'What grammarians say should be has perhaps less influence on what shall be than even the more modest of them realize ...' No book had more influence on twentieth-century attitudes to the English language in Britain than Henry Fowler's Dictionary of Modern English Usage. It rapidly became the standard work of reference for the correct use of English in terms of choice of words, grammar, and style.
Much loved for his firm opinions, passion, and dry humour, Fowler has stood the test of time and is still considered the best arbiter of good practice. In this new edition of the original Dictionary, David Crystal goes beyond the popular mythology surrounding Fowler's reputation to retrace his method and arrive at a fresh evaluation of his place in the history of linguistic thought.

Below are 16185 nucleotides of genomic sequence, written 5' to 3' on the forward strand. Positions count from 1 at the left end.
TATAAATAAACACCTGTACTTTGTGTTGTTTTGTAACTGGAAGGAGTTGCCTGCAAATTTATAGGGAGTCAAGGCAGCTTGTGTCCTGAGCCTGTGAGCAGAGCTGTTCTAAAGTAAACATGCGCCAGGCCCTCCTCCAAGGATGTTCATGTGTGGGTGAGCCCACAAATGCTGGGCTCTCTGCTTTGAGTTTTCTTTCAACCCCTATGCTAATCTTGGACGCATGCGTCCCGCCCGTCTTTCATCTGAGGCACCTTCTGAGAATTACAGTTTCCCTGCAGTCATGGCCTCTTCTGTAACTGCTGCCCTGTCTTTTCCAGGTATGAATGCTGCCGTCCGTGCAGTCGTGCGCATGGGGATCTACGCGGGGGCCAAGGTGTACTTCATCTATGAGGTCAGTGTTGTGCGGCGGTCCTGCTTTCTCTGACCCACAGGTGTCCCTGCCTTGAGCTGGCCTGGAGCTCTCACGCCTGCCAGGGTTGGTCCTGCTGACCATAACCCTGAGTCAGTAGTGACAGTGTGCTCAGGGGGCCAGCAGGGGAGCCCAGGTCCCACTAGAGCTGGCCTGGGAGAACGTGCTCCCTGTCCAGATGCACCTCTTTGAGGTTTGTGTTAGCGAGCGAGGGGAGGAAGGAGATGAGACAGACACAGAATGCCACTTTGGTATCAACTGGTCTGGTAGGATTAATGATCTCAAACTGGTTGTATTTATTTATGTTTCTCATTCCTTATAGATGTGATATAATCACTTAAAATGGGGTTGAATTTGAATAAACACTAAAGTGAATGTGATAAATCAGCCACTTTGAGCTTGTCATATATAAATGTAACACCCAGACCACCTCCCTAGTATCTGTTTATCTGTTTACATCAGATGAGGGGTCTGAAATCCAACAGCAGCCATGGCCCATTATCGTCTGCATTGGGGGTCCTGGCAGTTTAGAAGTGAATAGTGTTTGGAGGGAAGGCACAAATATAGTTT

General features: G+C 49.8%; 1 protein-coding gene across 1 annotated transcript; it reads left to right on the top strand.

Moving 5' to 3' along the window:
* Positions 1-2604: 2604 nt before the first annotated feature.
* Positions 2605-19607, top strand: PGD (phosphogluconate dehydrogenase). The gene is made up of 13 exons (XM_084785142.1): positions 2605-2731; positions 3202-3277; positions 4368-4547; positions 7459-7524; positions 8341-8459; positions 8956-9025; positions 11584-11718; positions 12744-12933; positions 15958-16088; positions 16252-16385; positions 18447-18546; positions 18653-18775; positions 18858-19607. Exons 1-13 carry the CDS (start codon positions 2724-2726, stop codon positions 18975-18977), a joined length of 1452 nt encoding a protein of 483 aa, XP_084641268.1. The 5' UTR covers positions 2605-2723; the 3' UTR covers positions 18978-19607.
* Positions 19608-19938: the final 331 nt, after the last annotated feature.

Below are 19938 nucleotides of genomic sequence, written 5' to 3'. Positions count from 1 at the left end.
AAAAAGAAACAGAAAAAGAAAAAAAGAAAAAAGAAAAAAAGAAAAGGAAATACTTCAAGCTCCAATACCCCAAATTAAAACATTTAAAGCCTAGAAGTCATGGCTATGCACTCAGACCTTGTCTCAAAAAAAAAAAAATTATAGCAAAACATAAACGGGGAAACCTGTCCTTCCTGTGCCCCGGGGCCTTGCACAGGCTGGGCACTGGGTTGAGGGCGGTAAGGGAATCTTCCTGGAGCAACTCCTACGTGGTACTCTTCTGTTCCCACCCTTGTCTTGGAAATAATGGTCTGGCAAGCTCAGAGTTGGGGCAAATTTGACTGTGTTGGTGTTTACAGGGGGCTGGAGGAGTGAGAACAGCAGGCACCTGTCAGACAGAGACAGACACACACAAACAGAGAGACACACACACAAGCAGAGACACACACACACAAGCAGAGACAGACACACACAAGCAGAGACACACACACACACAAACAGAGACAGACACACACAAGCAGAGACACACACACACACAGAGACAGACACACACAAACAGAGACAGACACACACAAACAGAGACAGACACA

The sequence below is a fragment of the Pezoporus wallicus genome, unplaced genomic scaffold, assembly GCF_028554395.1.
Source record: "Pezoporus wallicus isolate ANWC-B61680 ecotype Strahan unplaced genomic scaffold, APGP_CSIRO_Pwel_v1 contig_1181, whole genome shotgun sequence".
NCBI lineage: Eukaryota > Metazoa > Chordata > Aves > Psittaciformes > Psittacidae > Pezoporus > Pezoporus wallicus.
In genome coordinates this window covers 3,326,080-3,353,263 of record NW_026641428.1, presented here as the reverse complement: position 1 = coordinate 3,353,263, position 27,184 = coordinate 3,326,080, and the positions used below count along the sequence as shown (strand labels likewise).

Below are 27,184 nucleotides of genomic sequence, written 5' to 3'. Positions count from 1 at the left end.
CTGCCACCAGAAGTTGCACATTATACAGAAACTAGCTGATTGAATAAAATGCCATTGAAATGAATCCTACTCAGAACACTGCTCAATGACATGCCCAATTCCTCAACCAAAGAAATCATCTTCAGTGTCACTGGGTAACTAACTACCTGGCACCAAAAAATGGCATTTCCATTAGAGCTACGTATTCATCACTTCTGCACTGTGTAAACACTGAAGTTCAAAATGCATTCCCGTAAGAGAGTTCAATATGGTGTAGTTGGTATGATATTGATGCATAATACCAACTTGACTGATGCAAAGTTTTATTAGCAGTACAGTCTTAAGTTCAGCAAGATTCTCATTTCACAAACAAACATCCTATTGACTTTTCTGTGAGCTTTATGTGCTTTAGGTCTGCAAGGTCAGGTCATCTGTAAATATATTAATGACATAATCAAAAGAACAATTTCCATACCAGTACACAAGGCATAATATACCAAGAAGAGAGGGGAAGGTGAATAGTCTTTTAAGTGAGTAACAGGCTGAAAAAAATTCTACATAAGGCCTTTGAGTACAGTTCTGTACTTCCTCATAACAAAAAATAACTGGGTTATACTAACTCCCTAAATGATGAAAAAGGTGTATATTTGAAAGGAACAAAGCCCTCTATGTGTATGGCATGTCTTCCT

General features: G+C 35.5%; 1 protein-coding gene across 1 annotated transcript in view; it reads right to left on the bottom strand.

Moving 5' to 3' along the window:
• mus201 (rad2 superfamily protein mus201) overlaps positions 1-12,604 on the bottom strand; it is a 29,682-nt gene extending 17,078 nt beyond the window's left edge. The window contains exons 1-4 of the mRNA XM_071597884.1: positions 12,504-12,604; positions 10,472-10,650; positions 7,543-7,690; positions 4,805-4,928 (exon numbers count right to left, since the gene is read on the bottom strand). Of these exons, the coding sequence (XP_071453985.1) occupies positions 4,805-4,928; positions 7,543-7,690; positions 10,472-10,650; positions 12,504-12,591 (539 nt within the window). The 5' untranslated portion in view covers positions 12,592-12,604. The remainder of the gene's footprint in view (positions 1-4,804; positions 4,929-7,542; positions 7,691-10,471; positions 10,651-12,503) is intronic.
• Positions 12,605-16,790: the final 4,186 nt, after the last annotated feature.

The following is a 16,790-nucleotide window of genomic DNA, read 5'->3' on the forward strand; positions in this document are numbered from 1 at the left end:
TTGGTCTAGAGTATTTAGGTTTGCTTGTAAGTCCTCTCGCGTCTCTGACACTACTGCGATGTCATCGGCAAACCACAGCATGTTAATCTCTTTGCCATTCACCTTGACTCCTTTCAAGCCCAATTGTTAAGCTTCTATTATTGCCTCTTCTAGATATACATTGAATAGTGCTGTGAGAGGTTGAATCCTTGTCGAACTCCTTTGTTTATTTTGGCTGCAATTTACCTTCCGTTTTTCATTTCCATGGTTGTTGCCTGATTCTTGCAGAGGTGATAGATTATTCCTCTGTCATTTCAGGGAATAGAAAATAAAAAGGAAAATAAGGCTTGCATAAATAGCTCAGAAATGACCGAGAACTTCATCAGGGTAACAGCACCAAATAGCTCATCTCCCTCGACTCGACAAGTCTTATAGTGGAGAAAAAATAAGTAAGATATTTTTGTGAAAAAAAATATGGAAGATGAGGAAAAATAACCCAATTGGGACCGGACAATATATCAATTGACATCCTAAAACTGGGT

With a wealth of entertaining examples he looks at Fowler's stated principles and the tensions between his prescriptive and descriptive temperaments. He shows that the Dictionary does a great more than make normative recommendations and expressprivate opinion. In addition he offers a modern perspective on some 300 entries, in which he shows how English has changed since the 1920s.
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